The moral to the story is BUYER BEWARE! Never purchase used rims without first seeing them spin on a wheel balancer. There are two types of bends: The first is a radial bend whereby the wheel is bent around the radius, thus the tire “hops” when spun. This type of bend is almost always repairable. The second type of bend is lateral whereby the impact was hard enough to bend the spokes, thus the wheel “wobbles from side to side” when spun. Lateral bends are not repairable. Sometimes radial bends can make the wheel look like it is also laterally bent, when in fact removing the radial bend renders the wheel 100% useable.
KwickSilver will check out your wheels free of charge. Just call to schedule an appointment. You’ll be glad you did.
Alloy wheel repair is a far better option than replacement. It is always less costly to repair what you already have over buying a totally new wheel. Alloy wheel repair specialists can restore car rims with quick service and turnaround time, and be much more affordable than a whole brand new wheel. Even your more complex custom rims can be repaired and refinished, not just the stock ones that included your car.
A good specialist will be able to take your scratched, chipped or gouged rims and make them look as good as new, without the cost of getting new ones. It will be just a fraction of the cost of all new wheels, in fact. You’ll likely never find anyone who are able to tell the difference, you could call it a secret between you, your wheels, and your repair technician. They will do this particular by inspecting, cleaning, and recoating your wheel to obtain it back to which showroom condition.
If you want that fresh from the factory look constantly, but your rims are peeling or flaking, you know that your vehicle does not meet your factory fresh standard. If you’re tired of how it looks, or just worried that it may be damaging the metal of the rims, than you really need to get them repaired. For your own peace of mind, and for the long term value and usefulness of your car, you should have your own wheels repaired. This is because when it comes to cars what may seem like a purely cosmetic repair is actually a repair to a vital part of your cars protection. Your wheels looking chipped and scratched not just looks bad, it lets the environment attack the metal of the wheels which leads in order to rust, corrosion, and faults in your own wheels. A faulty wheel, let me tell a person, is something that no one wants. Do not just think of this type of repair as pure vanity, it is also an essential aspect of caring for the safety of your vehicle. So having them restored for their original factory look is not only visually appealing, it is the sensible and safe move to make.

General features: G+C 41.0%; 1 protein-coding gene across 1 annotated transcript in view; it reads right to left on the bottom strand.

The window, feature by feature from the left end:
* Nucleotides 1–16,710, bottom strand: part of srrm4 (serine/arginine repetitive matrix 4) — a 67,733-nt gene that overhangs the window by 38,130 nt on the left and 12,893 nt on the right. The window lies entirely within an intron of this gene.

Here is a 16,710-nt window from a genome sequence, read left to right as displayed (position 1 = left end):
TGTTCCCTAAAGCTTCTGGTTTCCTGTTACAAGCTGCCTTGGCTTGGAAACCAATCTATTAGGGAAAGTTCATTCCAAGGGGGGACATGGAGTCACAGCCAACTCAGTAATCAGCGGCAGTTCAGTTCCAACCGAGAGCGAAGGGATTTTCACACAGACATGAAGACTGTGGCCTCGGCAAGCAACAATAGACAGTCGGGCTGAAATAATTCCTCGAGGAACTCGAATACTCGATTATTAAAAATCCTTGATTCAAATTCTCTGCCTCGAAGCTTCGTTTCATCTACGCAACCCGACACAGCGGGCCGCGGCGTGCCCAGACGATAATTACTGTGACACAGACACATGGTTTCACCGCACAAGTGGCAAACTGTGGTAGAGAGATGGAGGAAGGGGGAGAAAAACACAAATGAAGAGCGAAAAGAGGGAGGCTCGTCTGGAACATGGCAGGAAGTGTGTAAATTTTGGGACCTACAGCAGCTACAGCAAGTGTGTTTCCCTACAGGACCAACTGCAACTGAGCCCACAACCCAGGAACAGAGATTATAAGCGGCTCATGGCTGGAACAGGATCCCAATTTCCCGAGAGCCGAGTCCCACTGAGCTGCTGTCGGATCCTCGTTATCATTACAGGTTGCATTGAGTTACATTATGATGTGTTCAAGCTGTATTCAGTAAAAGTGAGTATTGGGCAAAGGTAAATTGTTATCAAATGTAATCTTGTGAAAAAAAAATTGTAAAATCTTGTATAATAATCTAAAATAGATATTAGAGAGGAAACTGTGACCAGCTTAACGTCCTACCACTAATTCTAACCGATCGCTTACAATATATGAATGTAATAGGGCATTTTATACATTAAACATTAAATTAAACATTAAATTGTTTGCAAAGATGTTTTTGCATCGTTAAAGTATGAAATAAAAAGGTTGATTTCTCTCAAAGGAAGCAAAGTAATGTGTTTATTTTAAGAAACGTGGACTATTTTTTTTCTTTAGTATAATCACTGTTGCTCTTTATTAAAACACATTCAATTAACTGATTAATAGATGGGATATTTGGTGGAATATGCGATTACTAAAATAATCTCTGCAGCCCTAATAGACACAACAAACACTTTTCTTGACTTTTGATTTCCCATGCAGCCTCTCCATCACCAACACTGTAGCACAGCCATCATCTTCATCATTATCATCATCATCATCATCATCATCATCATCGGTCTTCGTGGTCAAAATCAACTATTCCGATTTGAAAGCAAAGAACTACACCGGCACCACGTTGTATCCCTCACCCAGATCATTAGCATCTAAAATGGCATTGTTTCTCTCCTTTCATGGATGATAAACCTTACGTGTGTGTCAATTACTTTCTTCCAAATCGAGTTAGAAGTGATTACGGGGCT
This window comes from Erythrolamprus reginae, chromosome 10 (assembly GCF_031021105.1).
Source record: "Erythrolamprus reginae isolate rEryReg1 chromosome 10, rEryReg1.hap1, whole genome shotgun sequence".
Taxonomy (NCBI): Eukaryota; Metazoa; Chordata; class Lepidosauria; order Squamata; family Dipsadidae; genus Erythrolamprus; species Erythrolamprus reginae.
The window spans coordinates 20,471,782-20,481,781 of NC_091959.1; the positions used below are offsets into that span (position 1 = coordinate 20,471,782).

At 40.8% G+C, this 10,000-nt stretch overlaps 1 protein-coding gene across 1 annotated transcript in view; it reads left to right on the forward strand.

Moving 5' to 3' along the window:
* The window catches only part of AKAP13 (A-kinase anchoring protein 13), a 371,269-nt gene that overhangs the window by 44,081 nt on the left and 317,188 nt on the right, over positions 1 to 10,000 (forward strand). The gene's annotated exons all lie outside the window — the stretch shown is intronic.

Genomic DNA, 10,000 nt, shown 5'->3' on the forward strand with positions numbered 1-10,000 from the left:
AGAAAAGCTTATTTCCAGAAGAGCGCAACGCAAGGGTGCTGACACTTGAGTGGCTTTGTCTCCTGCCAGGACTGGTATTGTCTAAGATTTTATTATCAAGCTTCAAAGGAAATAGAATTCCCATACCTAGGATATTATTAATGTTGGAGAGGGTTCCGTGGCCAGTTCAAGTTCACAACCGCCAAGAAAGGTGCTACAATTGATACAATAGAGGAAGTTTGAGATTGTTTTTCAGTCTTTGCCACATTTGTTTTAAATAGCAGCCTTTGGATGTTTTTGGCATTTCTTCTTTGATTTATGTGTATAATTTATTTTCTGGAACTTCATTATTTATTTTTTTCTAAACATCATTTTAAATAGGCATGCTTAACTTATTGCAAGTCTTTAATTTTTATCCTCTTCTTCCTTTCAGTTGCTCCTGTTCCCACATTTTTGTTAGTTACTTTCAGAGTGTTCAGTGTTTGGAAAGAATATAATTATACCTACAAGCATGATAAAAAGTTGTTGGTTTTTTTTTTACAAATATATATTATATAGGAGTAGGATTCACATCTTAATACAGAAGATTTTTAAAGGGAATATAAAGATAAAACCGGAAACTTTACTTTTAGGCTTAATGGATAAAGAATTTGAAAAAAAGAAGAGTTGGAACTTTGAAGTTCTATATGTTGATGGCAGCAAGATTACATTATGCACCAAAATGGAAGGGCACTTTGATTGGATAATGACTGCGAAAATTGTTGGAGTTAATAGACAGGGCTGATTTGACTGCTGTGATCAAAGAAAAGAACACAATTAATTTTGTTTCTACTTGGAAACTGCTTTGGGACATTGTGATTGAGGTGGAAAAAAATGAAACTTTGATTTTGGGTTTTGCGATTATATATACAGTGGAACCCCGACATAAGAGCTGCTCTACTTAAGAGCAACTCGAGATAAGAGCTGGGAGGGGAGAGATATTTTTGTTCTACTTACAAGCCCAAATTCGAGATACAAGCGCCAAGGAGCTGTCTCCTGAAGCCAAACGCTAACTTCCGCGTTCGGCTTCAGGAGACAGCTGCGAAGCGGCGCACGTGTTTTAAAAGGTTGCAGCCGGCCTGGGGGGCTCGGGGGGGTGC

This doesn’t just affect personal vehicles either; fleet managers have to look out for this as well. It reflects poorly on the quality of the vehicles you rent to customers if the wheels are in bad condition. That age old image from the car renter ‘kicking the tires’ isn’t to date off. I’ve kicked a fatigue or two before leasing and given the tires a look. If they look poor I’m not renting it. Same goes for companies with company vehicles, every aspect of your company will be scrutinized. From the paint and decals on your vehicle, to the rims and wheels you’re showing off, your vehicle is your own public statement of what you’re about. Don’t be the one who shows a poor front for your customers; get an alloy wheel repair done to your company car before it reflects poorly you.
Written by: HagmanHinderman909
Recently two owners of different high end european cars came in with the same problem, bent wheels. The respective dealers each told their customer that the vibration they feel at highway speed is due to bent wheels, and the only way to repair the problem is to purchase a new wheel.
The first customer was told that the new wheel would cost over $600. The other customer was told that their replacement would cost $1100. $700 for the wheel and another $400 to have it chrome plated since the original owner purchased that upgrade when they bought the car.
The second customer had just purchased their new (used car) for over $30,000 just a few weeks ago, and has been complaining about the freeway speed vibration since taking delivery. They told the customer that they fixed it when actually they just re-balanced it.
In both cases, we straightened their wheels for much less than the price of new ones, and the vibrations at freeway speed are gone.